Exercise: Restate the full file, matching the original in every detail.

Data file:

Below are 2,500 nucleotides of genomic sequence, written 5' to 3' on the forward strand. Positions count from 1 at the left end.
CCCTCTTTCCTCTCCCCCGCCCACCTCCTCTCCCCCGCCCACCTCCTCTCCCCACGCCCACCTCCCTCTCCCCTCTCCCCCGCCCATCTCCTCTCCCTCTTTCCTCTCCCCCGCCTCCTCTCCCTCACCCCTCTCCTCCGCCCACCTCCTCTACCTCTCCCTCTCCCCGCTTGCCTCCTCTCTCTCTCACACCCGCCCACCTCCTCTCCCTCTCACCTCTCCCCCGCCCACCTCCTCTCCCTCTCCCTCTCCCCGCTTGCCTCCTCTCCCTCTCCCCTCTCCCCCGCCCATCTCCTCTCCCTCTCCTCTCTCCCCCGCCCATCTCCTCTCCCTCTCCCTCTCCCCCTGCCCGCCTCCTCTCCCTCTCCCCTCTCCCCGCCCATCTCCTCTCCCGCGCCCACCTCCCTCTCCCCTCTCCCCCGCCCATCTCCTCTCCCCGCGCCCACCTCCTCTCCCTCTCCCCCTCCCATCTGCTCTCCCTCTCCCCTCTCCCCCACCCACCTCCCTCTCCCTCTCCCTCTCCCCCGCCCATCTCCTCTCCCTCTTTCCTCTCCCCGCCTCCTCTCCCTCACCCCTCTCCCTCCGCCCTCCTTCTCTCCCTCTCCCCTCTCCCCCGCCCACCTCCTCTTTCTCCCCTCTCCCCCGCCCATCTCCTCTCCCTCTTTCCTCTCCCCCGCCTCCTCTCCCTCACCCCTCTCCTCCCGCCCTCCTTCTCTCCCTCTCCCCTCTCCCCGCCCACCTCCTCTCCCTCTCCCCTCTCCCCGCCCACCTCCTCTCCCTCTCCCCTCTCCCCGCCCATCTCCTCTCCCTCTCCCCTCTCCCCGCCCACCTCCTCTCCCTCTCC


Below are 2,500 nucleotides of genomic sequence, written 5' to 3' on the forward strand. Positions count from 1 at the left end.
CCCTCTTTCCTCTCCCCCGCCCACCTCCTCTCCCCCGCCCACCTCCTCTCCCCACGCCCACCTCCCTCTCCCCTCTCCCCCGCCCATCTCCTCTCCCTCTTTCCTCTCCCCCGCCTCCTCTCCCTCACCCCTCTCCTCCGCCCACCTCCTCTACCTCTCCCTCTCCCCGCTTGCCTCCTCTCTCTCTCACACCCGCCCACCTCCTCTCCCTCTCACCTCTCCCCCGCCCACCTCCTCTCCCTCTCCCTCTCCCCGCTTGCCTCCTCTCCCTCTCCCCTCTCCCCCGCCCATCTCCTCTCCCTCTCCTCTCTCCCCCGCCCATCTCCTCTCCCTCTCCCTCTCCCCCTGCCCGCCTCCTCTCCCTCTCCCCTCTCCCCGCCCATCTCCTCTCCCGCGCCCACCTCCCTCTCCCCTCTCCCCCGCCCATCTCCTCTCCCCGCGCCCACCTCCTCTCCCTCTCCCCCTCCCATCTGCTCTCCCTCTCCCCTCTCCCCCACCCACCTCCCTCTCCCTCTCCCTCTCCCCCGCCCATCTCCTCTCCCTCTTTCCTCTCCCCGCCTCCTCTCCCTCACCCCTCTCCCTCCGCCCTCCTTCTCTCCCTCTCCCCTCTCCCCCGCCCACCTCCTCTTTCTCCCCTCTCCCCCGCCCATCTCCTCTCCCTCTTTCCTCTCCCCCGCCTCCTCTCCCTCACCCCTCTCCTCCCGCCCTCCTTCTCTCCCTCTCCCCTCTCCCCGCCCACCTCCTCTCCCTCTCCCCTCTCCCCGCCCACCTCCTCTCCCTCTCCCCTCTCCCCGCCCATCTCCTCTCCCTCTCCCCTCTCCCCGCCCACCTCCTCTCCCTCTCC